Local to Speak on Art Of Parenting

Susan Stiffelman

Susan Stiffelman, local Master of Family Therapy, parenting coach and weekly blogger of all things parental on The Huffington Post, will be ruminating on conflict resolution strategies in negotiation with teens at Bank of Books on Saturday. She will be reading from her bestselling “Parenting Without Power Struggles: Raising Joyful, Resilient Kids While Staying Cool, Calm and Connected” – a parenting guidebook that has drawn international accolades.

The Malibu Times spoke with Stiffelman about the question that is as old as Methuselah, but as relevant as social networking: What is wrong with my kid?

Most parents have experienced hair-tearing moments with their children. What’s your angle with communication?

My goal is to help parents foster the kind of connection where you come alongside your kid, rather than at him. Then, parents can position themselves so they are the person their kids want to become—instead of them just following peers.

Your book was first published in 2009. Culture moves quickly. Do you have new insights to add?

Oh, absolutely. One thing is that my book has been sold in countries where their cultures are so different, like China. Dragon Moms have read my book! I’ve spoken in Africa, Paris and Tel Aviv. I engage with parents now through Facebook and online classes. It’s only helped me to develop my ideas more fully.

Do certain problems with children transcend countries and cultures?

Sure, there are themes. If a kid is chronically ignoring you and is defiant, the only way you can approach him is by connecting first. If the quality of the relationship is not friendly, it won’t work. We are biased to resist coercion. So I talk about how to change the pH of a relationship with your kid. Is your connection acidic? If so, you don’t take out more acid, you add more alkaline.

What’s an example of “coming alongside” your kid?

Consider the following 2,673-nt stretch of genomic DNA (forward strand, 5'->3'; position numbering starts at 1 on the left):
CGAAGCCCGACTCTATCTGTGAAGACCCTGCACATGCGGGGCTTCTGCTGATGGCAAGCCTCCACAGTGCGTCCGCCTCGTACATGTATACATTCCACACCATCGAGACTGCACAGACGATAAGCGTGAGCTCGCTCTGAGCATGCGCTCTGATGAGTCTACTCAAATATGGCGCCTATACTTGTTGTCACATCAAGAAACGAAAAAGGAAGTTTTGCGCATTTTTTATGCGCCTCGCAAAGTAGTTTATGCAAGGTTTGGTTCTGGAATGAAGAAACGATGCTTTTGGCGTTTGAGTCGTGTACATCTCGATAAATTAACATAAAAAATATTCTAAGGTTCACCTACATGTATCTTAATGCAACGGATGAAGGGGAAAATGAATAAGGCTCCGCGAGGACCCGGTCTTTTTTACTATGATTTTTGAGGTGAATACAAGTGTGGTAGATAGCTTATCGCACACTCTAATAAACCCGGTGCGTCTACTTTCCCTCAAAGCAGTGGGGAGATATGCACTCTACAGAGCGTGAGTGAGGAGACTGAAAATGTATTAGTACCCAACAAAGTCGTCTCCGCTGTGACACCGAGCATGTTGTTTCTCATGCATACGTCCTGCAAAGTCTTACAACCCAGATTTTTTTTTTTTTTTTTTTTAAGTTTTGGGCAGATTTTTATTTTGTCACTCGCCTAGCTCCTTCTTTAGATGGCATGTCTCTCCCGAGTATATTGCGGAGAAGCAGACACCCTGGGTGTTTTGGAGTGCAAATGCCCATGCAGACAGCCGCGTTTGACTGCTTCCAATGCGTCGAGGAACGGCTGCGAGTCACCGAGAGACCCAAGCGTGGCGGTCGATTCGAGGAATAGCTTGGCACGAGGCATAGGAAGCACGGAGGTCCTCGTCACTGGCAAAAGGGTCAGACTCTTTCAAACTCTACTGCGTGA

I had a mother with a 16-year-old who just hated to be in the same room with her. And there’s not much you can do to control a 16-year-old. The girl just didn’t feel a connection with her mother or that they had anything in common. I talked about it with her mom and found out that they had a common appreciation of photography, which they started to study together. I encouraged her to tell her daughter specifically whenever her daughter did something she liked, such as, “I liked the way you helped that old lady” or “Your patience with your brother in the store was really appreciated.” So many of our interactions with our kids are about what they did wrong, not right.

What is the greatest mistake parents make today with their teens?

They are afraid of their kids’ anger. You have to lovingly define parameters and then be willing to watch your kid be unhappy. Then you help them discover that they can live through disappointment.

Are there problems parents face with children today that are substantially different from our parents’ generation? 

There are problems today I didn’t even face with my own son. We didn’t have Facebook 10 years ago. There are so many distractions! Kids have so much homework today and you know kids—they never want to do homework or dishes.

Distractions like mobile devices?

Yes! They’re horrible! They are disconnecting from humanity. It’s a drug.

What is the single greatest thing parents can do to help their children achieve success and fulfillment?

We know that a secure, loving, deep parental attachment empowers a child to grow up with confidence and resilience. There are studies that show that impact on the brain. It’s not a big allowance or dance classes every day that gives that confidence, though recognizing every child’s unique talents is important. Helping our kids to be seen and cherished for who they are, instead of who we think they should be, is the first step. It can’t be a case of, “If you do well in school, it makes me look like a good parent.”

Raising a child is like unwrapping a present. You don’t really know what’s inside. It’s always a delightful surprise.

Susan Stiffelman will read from her book on Saturday at 2 p.m. at Bank of Books in Point Dume Village.